Professor, Department of Genetics
Professor, Department of Medicine (Hematology)
Professor, Department of Pediatrics
Faculty Scholar for Epigenomics, Department of Genetics
Our research is based on understanding models of genetic susceptibility to human disease, especially those affecting children.
Our main focus has been the study of the epigenome, as a regulator of transcriptional activity that can mediate memory of prior events, whether developmental cues or environmental perturbations.
We study the normal physiology of the epigenome in mammalian cells, and perform epigenome-wide association studies of human diseases.
The research is facilitated by Einstein's Center for Epigenomics, its Epigenomics Shared Facility and the Computational Epigenomics Group, where the development of the Wasp System software cyberecosystem is nurtured.
Our basic research involves the targeting mechanisms of DNA methylation, the role of non-canonical nucleic acid structures and the heritability of chromatin states. Our human disease research involves autism spectrum disorder, oncogenic viruses, and intrauterine effects on adult disease susceptibility.
We have been guided by our epigenomics studies to consider the broader possibility that mosaicism for cellular events is a much more common cause of human disease phenotypes than currently appreciated. We are therefore expanding our research interests to encompass genetic mosaicism, with an interest in isolated congential malformations and covert chromosomal aneuploidy.
Ulahannan N, Greally JM
Genome-wide assays that identify and quantify modified cytosines in human disease studies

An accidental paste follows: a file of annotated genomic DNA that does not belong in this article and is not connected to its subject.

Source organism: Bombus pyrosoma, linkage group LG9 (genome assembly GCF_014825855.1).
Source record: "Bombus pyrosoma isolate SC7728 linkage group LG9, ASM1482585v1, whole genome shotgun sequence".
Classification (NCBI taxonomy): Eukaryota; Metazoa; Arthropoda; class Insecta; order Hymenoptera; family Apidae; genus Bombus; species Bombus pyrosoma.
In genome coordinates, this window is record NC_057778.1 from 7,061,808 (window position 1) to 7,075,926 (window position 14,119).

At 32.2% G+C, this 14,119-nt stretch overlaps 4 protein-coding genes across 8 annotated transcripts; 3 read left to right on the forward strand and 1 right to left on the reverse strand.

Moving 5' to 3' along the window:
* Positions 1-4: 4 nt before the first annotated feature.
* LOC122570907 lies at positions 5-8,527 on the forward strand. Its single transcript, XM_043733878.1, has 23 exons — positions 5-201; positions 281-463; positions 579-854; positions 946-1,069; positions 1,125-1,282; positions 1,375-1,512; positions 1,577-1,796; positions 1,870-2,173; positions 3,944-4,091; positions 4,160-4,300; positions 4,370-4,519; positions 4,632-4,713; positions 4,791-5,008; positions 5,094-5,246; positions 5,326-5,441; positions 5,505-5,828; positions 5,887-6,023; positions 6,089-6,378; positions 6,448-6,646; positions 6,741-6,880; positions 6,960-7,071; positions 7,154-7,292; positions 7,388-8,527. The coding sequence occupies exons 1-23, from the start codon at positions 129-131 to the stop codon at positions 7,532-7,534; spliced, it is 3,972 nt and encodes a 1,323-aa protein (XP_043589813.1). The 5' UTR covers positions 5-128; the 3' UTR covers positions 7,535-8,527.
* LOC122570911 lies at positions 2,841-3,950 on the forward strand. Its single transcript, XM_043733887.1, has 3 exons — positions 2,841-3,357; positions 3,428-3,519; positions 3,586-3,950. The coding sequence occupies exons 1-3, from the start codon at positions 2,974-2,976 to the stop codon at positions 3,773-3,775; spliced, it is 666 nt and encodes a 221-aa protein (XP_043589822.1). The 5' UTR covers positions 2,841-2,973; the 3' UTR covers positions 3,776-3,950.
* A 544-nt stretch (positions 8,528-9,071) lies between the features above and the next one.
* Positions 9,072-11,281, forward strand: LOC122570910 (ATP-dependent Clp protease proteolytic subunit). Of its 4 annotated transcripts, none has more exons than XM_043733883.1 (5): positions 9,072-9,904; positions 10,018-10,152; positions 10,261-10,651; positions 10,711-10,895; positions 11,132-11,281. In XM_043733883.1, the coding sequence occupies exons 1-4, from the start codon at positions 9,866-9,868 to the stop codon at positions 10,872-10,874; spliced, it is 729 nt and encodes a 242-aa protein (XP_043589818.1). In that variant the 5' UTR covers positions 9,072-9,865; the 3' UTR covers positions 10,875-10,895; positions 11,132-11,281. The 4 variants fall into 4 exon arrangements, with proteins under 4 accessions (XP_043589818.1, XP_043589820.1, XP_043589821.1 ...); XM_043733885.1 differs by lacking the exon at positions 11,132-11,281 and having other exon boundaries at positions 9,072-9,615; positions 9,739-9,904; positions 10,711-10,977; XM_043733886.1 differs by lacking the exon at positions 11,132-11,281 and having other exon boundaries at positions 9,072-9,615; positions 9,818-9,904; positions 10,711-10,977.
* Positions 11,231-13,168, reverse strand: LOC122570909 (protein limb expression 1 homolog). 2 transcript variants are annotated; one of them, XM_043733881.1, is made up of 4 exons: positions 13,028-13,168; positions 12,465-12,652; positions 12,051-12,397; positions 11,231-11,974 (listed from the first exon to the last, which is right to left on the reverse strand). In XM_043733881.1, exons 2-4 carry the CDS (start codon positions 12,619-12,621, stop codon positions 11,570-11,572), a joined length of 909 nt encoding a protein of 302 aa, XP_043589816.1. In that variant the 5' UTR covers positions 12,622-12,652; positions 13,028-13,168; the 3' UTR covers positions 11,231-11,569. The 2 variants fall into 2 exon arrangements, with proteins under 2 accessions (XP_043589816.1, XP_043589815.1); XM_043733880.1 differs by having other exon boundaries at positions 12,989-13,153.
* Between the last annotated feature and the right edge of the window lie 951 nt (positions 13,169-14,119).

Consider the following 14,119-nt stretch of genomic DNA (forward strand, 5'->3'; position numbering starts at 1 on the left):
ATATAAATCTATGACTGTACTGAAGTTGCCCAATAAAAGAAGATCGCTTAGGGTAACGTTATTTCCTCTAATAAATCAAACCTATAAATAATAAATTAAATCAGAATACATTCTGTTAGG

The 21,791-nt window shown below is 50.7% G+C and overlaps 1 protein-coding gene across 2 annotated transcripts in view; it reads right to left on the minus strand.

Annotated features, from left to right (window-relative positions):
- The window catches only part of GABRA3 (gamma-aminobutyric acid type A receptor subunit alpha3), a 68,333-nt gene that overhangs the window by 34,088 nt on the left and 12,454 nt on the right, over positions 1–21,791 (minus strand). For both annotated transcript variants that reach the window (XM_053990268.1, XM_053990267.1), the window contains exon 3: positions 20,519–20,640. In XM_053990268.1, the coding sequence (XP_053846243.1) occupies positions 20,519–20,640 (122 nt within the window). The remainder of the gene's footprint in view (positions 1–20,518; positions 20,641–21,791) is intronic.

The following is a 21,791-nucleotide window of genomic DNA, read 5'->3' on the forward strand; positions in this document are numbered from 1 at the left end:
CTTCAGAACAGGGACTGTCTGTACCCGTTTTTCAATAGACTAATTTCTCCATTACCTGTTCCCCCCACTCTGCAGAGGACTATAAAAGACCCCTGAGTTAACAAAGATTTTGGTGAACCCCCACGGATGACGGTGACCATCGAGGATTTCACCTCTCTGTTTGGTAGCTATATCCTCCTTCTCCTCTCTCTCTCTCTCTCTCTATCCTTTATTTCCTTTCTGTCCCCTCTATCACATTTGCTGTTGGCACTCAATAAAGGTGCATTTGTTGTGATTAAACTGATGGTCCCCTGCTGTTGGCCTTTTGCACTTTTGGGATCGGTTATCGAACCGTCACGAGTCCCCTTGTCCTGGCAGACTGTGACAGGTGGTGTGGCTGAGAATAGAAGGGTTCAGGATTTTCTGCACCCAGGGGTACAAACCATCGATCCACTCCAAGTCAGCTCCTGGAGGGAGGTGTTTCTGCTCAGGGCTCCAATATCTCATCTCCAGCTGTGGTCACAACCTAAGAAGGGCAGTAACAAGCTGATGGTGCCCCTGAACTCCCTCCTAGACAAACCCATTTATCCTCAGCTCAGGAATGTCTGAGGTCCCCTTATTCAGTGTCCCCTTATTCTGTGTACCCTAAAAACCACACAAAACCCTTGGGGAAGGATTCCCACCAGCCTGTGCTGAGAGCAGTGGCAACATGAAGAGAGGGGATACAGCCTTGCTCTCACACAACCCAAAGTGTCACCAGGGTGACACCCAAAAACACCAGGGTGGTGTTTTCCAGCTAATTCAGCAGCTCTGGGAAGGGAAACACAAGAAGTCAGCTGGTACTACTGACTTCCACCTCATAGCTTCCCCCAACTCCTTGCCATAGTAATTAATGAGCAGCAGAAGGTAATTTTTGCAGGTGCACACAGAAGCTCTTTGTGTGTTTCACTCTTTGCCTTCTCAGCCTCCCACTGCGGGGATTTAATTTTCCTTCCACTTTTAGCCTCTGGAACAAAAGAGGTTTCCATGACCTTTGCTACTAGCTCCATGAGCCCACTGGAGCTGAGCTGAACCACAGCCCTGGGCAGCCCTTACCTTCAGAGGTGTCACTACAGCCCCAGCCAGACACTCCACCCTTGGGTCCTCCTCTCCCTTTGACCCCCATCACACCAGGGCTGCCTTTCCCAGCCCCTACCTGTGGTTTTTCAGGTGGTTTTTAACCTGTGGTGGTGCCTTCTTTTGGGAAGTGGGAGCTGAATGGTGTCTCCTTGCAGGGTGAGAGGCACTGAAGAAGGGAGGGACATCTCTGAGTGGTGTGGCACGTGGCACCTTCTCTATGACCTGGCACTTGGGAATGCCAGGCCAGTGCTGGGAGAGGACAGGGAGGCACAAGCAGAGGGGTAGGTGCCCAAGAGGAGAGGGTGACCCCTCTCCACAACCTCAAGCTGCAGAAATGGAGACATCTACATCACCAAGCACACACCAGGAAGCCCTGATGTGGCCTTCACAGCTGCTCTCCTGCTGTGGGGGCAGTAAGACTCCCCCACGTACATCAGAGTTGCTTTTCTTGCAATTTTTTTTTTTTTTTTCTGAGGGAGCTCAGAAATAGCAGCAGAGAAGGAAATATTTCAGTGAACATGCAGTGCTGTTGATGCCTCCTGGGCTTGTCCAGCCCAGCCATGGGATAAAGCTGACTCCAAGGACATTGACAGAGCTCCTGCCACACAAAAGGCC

Epigenetics & Chromatin 2015, 8: 5. doi:10.1186/1756-8935-8-5
Ramos M-P, Wijetunga NA, McLellan AS, Suzuki M, Greally JM
DNA demethylation by 5-aza-2’-deoxycytidine is imprinted, targeted to euchromatin and has limited transcriptional consequences.
Epigenetics & Chromatin 2015 Mar 17;8:11. doi:10.1186/s13072-015-0004-x. eCollection 2015. PubMed PMID: 25806086; PubMed Central PMCID: PMC4372267
Li Q, Suzuki M, Wendt J, Patterson N, Eichten SR, Hermanson PJ, Green D, Jeddeloh J, Richmond T, Rosenbaum H, Burgess D, Springer NM, Greally JM
Post-conversion targeted capture of modified cytosines in mammalian and plant genomes.
Nucleic Acids Research 2015 Mar 26. pii: gkv244. [Epub ahead of print] PubMed PMID: 25813045.
The meta-epigenomic structure of purified human stem cell populations is defined at cis-regulatory sequences.
Wijetunga NA, Delahaye F, Zhao YM, Golden A, Mar JC, Einstein FH, Greally JM.
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Albert Einstein College of Medicine
Michael F. Price Center
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The New York Times features Dr. John Greally and the artist who works with Einstein’s genetic researchers to help visualize “big data.”
New York Daily News interviews Dr. John Greally about his study that found environmental influences may play a role in the development of autism.